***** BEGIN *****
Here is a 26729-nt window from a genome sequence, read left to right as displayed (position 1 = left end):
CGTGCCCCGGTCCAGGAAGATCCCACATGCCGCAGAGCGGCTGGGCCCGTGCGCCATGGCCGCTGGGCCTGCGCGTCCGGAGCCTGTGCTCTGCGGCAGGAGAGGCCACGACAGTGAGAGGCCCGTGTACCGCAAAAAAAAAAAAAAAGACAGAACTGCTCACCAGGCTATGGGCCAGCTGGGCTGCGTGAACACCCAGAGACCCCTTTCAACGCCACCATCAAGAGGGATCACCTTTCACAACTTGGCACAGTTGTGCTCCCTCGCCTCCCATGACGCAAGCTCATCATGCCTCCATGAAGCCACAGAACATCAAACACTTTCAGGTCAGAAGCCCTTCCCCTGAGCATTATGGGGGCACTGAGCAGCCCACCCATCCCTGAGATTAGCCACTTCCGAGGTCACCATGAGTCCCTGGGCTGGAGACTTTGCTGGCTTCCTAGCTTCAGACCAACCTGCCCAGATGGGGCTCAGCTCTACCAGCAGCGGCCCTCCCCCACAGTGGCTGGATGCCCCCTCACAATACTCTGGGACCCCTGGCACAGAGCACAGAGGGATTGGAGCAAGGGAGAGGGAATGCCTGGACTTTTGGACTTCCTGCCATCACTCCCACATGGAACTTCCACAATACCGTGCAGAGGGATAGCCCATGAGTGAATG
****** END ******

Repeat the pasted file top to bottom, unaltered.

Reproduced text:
Here is a 26729-nt window from a genome sequence, read left to right as displayed (position 1 = left end):
CGTGCCCCGGTCCAGGAAGATCCCACATGCCGCAGAGCGGCTGGGCCCGTGCGCCATGGCCGCTGGGCCTGCGCGTCCGGAGCCTGTGCTCTGCGGCAGGAGAGGCCACGACAGTGAGAGGCCCGTGTACCGCAAAAAAAAAAAAAAAGACAGAACTGCTCACCAGGCTATGGGCCAGCTGGGCTGCGTGAACACCCAGAGACCCCTTTCAACGCCACCATCAAGAGGGATCACCTTTCACAACTTGGCACAGTTGTGCTCCCTCGCCTCCCATGACGCAAGCTCATCATGCCTCCATGAAGCCACAGAACATCAAACACTTTCAGGTCAGAAGCCCTTCCCCTGAGCATTATGGGGGCACTGAGCAGCCCACCCATCCCTGAGATTAGCCACTTCCGAGGTCACCATGAGTCCCTGGGCTGGAGACTTTGCTGGCTTCCTAGCTTCAGACCAACCTGCCCAGATGGGGCTCAGCTCTACCAGCAGCGGCCCTCCCCCACAGTGGCTGGATGCCCCCTCACAATACTCTGGGACCCCTGGCACAGAGCACAGAGGGATTGGAGCAAGGGAGAGGGAATGCCTGGACTTTTGGACTTCCTGCCATCACTCCCACATGGAACTTCCACAATACCGTGCAGAGGGATAGCCCATGAGTGAATG